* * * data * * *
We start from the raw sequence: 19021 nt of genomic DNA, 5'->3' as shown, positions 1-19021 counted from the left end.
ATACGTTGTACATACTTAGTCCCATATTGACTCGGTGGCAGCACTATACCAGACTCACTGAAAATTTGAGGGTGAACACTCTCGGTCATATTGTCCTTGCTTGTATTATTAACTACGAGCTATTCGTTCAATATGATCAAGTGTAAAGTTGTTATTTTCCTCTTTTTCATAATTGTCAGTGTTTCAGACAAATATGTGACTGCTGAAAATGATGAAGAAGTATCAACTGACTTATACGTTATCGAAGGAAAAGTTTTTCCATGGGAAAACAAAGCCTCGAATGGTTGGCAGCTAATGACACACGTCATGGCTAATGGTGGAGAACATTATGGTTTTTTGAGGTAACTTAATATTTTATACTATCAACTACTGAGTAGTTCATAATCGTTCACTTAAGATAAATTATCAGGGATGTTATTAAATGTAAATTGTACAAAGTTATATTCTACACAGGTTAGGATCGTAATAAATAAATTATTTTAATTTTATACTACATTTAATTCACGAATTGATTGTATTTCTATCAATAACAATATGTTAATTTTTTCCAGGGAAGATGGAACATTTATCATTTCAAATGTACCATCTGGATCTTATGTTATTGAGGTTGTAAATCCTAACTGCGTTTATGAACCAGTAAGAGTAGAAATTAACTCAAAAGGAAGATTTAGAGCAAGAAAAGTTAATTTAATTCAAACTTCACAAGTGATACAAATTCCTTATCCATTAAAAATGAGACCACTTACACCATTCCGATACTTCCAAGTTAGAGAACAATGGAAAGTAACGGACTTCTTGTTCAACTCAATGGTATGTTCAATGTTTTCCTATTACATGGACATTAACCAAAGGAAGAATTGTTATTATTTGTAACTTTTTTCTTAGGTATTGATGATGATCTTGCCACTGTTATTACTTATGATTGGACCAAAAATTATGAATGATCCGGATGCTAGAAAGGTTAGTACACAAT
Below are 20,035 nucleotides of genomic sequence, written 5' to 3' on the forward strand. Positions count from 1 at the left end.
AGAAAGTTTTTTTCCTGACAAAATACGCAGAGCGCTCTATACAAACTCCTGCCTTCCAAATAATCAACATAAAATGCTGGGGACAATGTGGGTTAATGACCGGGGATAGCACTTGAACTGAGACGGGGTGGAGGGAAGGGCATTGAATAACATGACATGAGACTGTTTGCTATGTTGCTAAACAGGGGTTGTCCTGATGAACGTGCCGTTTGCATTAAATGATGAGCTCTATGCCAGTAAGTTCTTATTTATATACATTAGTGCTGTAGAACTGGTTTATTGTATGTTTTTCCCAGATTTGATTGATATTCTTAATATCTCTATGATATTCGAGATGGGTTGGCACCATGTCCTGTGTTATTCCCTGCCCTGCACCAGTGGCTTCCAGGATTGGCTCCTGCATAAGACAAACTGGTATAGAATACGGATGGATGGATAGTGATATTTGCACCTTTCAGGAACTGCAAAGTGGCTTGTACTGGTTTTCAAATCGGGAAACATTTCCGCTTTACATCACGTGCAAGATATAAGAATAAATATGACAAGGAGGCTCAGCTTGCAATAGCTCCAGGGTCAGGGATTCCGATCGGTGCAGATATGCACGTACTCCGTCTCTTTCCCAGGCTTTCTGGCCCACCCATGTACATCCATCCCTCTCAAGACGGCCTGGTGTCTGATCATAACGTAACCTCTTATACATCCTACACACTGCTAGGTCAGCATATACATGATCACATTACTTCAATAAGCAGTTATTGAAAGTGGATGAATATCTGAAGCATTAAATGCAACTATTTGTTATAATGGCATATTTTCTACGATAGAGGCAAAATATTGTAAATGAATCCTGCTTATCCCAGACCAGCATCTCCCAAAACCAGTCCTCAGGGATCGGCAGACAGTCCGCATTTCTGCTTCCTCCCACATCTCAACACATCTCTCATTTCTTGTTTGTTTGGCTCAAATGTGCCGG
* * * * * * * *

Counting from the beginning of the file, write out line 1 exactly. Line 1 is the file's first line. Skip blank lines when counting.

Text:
We start from the raw sequence: 19021 nt of genomic DNA, 5'->3' as shown, positions 1-19021 counted from the left end.